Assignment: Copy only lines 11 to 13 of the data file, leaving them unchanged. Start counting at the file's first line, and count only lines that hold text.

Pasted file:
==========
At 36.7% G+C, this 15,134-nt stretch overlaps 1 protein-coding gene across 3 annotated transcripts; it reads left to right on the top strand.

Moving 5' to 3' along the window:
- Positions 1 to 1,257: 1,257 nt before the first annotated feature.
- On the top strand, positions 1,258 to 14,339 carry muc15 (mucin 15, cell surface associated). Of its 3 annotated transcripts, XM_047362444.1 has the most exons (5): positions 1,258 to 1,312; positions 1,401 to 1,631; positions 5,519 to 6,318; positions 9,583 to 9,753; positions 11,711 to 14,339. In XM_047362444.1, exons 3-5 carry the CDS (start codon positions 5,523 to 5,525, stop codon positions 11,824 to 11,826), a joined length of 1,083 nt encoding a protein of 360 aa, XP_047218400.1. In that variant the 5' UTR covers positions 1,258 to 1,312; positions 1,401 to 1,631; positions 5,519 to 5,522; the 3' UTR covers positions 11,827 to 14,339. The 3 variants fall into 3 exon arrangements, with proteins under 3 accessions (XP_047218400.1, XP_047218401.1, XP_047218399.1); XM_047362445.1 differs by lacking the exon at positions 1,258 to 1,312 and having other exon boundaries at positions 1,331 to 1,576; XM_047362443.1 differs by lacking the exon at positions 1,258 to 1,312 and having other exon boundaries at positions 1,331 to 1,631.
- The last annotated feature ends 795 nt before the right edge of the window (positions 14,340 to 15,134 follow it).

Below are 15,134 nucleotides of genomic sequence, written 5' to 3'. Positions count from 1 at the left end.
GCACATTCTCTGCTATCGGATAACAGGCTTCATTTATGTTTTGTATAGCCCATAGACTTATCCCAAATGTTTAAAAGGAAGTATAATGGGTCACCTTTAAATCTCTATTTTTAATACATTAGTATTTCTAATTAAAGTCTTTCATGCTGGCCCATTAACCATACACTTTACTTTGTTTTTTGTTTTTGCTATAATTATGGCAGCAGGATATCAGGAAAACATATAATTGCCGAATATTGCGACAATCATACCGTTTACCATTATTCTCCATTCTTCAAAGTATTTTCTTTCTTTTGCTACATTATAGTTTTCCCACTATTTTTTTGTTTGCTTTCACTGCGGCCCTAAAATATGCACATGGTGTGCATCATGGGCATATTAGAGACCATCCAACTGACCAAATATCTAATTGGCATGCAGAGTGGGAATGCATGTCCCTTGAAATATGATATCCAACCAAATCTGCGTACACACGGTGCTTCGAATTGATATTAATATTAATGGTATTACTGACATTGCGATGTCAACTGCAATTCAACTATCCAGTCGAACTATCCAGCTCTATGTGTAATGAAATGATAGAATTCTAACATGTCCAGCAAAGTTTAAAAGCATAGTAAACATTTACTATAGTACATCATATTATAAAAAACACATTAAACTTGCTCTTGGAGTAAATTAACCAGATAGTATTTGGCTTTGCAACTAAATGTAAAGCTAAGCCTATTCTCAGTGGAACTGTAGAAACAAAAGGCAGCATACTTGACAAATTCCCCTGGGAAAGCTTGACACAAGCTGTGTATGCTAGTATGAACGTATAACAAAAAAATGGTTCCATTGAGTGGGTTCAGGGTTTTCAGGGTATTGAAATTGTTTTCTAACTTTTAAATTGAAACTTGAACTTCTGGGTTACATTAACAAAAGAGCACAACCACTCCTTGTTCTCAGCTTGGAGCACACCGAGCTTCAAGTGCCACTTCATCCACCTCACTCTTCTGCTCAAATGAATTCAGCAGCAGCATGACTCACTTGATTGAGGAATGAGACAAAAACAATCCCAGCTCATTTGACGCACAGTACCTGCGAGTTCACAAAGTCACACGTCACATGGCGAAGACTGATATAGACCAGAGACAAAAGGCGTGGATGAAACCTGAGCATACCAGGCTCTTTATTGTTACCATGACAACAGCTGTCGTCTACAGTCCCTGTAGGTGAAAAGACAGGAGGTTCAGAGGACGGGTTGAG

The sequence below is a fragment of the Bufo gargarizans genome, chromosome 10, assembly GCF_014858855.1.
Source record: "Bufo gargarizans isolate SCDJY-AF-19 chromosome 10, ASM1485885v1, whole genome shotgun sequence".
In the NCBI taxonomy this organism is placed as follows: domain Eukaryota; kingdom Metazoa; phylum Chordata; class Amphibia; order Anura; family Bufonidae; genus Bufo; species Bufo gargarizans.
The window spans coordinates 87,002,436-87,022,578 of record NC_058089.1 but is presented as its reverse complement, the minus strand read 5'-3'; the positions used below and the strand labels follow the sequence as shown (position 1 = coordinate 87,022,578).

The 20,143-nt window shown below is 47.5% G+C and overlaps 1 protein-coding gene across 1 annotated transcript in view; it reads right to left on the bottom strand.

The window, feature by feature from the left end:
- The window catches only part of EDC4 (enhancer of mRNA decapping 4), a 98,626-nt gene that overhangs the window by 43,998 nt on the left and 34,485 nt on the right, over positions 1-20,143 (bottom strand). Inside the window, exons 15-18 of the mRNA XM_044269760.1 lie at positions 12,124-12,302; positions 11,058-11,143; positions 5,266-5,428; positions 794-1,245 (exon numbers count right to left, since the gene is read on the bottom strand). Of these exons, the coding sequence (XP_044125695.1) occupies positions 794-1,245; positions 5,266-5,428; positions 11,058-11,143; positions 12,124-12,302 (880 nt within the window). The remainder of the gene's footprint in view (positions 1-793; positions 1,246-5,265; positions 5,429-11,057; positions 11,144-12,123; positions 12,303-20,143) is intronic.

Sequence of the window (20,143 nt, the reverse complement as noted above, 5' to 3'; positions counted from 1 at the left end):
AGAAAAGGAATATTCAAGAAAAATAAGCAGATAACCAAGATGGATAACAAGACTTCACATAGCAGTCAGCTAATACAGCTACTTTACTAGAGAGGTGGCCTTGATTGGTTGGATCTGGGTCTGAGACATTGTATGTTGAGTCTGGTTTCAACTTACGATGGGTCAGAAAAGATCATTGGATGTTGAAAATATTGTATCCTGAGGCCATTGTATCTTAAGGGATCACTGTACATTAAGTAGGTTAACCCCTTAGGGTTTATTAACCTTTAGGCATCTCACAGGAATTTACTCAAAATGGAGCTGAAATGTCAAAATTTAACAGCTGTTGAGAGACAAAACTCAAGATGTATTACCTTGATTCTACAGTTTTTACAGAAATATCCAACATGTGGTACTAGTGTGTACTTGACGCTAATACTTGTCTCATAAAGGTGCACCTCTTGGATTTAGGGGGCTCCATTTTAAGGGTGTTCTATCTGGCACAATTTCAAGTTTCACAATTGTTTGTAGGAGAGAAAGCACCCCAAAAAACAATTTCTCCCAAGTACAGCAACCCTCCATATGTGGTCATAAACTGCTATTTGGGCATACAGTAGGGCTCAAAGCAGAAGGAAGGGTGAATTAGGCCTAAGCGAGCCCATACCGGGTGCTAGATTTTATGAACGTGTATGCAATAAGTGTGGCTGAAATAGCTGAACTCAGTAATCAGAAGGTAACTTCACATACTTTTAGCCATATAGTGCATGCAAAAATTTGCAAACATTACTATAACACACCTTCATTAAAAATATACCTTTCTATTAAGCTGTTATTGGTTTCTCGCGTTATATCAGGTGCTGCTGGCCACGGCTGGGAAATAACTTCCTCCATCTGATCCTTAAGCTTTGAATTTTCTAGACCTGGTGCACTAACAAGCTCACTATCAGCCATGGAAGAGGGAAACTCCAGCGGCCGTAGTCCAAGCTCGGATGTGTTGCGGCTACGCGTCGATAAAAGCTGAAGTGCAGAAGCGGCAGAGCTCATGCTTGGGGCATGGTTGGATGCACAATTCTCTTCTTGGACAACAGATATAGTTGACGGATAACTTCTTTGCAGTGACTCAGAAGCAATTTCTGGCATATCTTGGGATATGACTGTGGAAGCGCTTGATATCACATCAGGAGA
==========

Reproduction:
The window spans coordinates 87,002,436-87,022,578 of record NC_058089.1 but is presented as its reverse complement, the minus strand read 5'-3'; the positions used below and the strand labels follow the sequence as shown (position 1 = coordinate 87,022,578).

The 20,143-nt window shown below is 47.5% G+C and overlaps 1 protein-coding gene across 1 annotated transcript in view; it reads right to left on the bottom strand.

The window, feature by feature from the left end: